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Active Teens: The Forgotten Population

October 19, 2012


By: Julie Stubblefield
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As a personal trainer and lifestyle coach, Julie Stubblefield of SparkFit is sharing information about why and how active teens need different types of support for nutrition, exercise and stress management.  She will be sharing some articles with us in the coming weeks to help you help your kids perform better in their activities as well as in school.


After spending a few months researching and documenting active teens, the information they are provided in terms of nutrition, exercise, and stress management, and off-season protocols, I was shocked and disappointed.  Let me share with you my concerns for active teens and let me know if you can relate.

Why are active teens the forgotten population? Let's take a look at where focus is given in the media, in health care, and the mindset of the general American population. In the media, there is so much focus on kid/teens who are overweight, unhealthy, and on a course for a shorter lifespan. I agree that this is disheartening and there is great reason for concern as well as action. In health care, again, written material, speakers, and the like all direct attention to the population already struggling with their kids to get them to move their bodies and care for themselves. And, as a whole, the American public sees, comments on, and tries to make an effort to correct this issue. Necessary? Yes. Successful? It's to be determined. But the bottom line is that an entire population is basically eliminated from this focus. That population is the active teens!

Who is considered an active teen?

It's someone between the ages of 11 and 18 who loves to move.  He or she most likely plays a sport, either competitively for a school or at the recreational level.  An active teen may also spend a lot of time with non-team activities, such as running, skateboarding, cycling, mountain biking, lifting weights, ballet, dance, martial arts, etc.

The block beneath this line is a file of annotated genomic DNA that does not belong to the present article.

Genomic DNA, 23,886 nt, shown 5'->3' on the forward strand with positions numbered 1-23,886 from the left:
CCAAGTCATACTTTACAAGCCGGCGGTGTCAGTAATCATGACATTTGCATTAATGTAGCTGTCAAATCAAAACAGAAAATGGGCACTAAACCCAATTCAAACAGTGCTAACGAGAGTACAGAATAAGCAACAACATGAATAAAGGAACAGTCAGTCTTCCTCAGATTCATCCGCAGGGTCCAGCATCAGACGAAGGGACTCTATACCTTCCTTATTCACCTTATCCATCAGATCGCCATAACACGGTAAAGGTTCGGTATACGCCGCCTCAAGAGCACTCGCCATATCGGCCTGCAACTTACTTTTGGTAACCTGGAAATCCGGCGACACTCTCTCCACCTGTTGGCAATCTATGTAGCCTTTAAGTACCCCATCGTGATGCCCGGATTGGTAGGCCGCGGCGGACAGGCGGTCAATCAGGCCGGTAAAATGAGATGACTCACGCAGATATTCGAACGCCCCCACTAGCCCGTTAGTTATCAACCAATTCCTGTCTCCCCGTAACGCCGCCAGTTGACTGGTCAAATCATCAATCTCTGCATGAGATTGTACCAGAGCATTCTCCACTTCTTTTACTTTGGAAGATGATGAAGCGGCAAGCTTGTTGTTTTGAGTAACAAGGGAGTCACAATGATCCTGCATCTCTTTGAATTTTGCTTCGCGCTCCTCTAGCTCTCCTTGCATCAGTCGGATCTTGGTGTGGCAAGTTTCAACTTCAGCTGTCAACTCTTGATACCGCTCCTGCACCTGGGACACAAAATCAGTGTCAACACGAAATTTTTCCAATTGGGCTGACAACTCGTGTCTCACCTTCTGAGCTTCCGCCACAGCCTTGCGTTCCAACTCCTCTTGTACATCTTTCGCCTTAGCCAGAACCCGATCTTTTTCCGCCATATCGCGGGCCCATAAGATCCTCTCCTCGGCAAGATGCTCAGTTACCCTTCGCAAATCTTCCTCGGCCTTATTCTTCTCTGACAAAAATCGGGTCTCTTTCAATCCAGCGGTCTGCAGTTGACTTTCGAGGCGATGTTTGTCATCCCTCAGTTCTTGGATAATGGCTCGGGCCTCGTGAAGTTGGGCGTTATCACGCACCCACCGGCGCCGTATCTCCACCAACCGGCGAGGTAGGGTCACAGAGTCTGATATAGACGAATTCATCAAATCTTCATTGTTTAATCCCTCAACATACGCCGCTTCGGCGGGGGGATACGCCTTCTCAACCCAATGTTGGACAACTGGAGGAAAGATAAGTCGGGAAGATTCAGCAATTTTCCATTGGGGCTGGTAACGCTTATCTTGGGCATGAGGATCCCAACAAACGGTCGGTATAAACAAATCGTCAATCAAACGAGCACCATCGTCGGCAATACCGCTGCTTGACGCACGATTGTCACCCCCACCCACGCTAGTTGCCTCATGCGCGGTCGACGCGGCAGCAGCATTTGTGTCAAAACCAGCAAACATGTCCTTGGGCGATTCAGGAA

Active teens are already moving their bodies.  They are currently aware of how their body performs at a practice, at a game, and how quickly they recover.  They understand they need to eat to be able to be able to make it through whatever activity they are involved in.  Active teens know what it feels like to be injured and how hard it is to wait to recover.  They often feel the pressure of trying to juggle their physical activities with their mental ones, like school.  All in all, active teens have a lot to balance.

What focus do these kids need?

They need to be taught how to eat to grow first and perform second.  Active teens need to know how to choose the foods that will not only fuel their bodies but also their brains.  They need to learn how to manage stress and get appropriate rest.  They need to know how to train and feed their bodies to avoid illness and injury, or at least reduce the incidences of such.  And they need to know how to put it all together in a way that they can understand and manage it.


What is so disappointing and shocking?

None of the tools exist in a comprehensive way, in one location, in a voice and format that will interest the active teens, or compel them to make a change.  It is rare for coaches to share this type of information with the active teens and/or their families, let alone provide them with resources.  Parents are often so overwhelmed with managing schedules that they just don't have the time to research and pull it all together.

Starting next week, I will be sharing valuable information with you about all of this.  From nutrition ideas, to recipes, and even simple workouts, we will get the information you need as a parent and as they deserve as active teens.  I'm looking forward to helping your active teens eat, train, and perform better!

If you would like more information about SparkFit, you can visit the site here.  If you would like to sign up for more tips, recipes and exercises for active teens, you can subscribe to exclusive content here.


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